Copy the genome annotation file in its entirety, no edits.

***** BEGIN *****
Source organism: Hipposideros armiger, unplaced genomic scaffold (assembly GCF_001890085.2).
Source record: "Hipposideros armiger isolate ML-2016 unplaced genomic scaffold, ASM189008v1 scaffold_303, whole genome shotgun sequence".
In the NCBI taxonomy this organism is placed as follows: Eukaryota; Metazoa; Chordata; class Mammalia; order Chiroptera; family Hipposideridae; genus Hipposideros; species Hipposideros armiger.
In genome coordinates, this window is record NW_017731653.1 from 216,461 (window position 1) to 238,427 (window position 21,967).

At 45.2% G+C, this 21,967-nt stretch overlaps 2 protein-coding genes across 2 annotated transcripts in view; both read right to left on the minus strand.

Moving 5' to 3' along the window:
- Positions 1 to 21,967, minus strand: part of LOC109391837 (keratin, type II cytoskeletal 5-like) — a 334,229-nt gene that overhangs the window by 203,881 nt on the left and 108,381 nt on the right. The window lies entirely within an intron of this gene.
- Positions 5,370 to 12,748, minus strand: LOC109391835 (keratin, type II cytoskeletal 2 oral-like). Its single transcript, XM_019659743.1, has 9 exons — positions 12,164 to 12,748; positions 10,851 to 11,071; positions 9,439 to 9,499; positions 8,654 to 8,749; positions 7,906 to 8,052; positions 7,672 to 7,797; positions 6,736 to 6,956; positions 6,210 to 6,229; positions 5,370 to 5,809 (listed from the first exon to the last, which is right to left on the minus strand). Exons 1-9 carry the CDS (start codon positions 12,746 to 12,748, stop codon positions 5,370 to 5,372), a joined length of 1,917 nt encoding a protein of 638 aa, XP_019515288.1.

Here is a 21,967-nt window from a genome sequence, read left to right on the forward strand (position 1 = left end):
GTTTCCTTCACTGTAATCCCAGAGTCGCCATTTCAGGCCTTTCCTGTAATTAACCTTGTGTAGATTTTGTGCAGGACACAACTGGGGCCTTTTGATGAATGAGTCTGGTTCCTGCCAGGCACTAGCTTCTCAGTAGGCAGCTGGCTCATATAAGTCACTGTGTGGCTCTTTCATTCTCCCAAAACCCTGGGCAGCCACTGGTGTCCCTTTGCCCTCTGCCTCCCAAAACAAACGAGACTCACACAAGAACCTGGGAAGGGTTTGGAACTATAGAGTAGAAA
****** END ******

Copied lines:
Source organism: Hipposideros armiger, unplaced genomic scaffold (assembly GCF_001890085.2).
Source record: "Hipposideros armiger isolate ML-2016 unplaced genomic scaffold, ASM189008v1 scaffold_303, whole genome shotgun sequence".
In the NCBI taxonomy this organism is placed as follows: Eukaryota; Metazoa; Chordata; class Mammalia; order Chiroptera; family Hipposideridae; genus Hipposideros; species Hipposideros armiger.
In genome coordinates, this window is record NW_017731653.1 from 216,461 (window position 1) to 238,427 (window position 21,967).

At 45.2% G+C, this 21,967-nt stretch overlaps 2 protein-coding genes across 2 annotated transcripts in view; both read right to left on the minus strand.

Moving 5' to 3' along the window:
- Positions 1 to 21,967, minus strand: part of LOC109391837 (keratin, type II cytoskeletal 5-like) — a 334,229-nt gene that overhangs the window by 203,881 nt on the left and 108,381 nt on the right. The window lies entirely within an intron of this gene.
- Positions 5,370 to 12,748, minus strand: LOC109391835 (keratin, type II cytoskeletal 2 oral-like). Its single transcript, XM_019659743.1, has 9 exons — positions 12,164 to 12,748; positions 10,851 to 11,071; positions 9,439 to 9,499; positions 8,654 to 8,749; positions 7,906 to 8,052; positions 7,672 to 7,797; positions 6,736 to 6,956; positions 6,210 to 6,229; positions 5,370 to 5,809 (listed from the first exon to the last, which is right to left on the minus strand). Exons 1-9 carry the CDS (start codon positions 12,746 to 12,748, stop codon positions 5,370 to 5,372), a joined length of 1,917 nt encoding a protein of 638 aa, XP_019515288.1.

Here is a 21,967-nt window from a genome sequence, read left to right on the forward strand (position 1 = left end):
GTTTCCTTCACTGTAATCCCAGAGTCGCCATTTCAGGCCTTTCCTGTAATTAACCTTGTGTAGATTTTGTGCAGGACACAACTGGGGCCTTTTGATGAATGAGTCTGGTTCCTGCCAGGCACTAGCTTCTCAGTAGGCAGCTGGCTCATATAAGTCACTGTGTGGCTCTTTCATTCTCCCAAAACCCTGGGCAGCCACTGGTGTCCCTTTGCCCTCTGCCTCCCAAAACAAACGAGACTCACACAAGAACCTGGGAAGGGTTTGGAACTATAGAGTAGAAA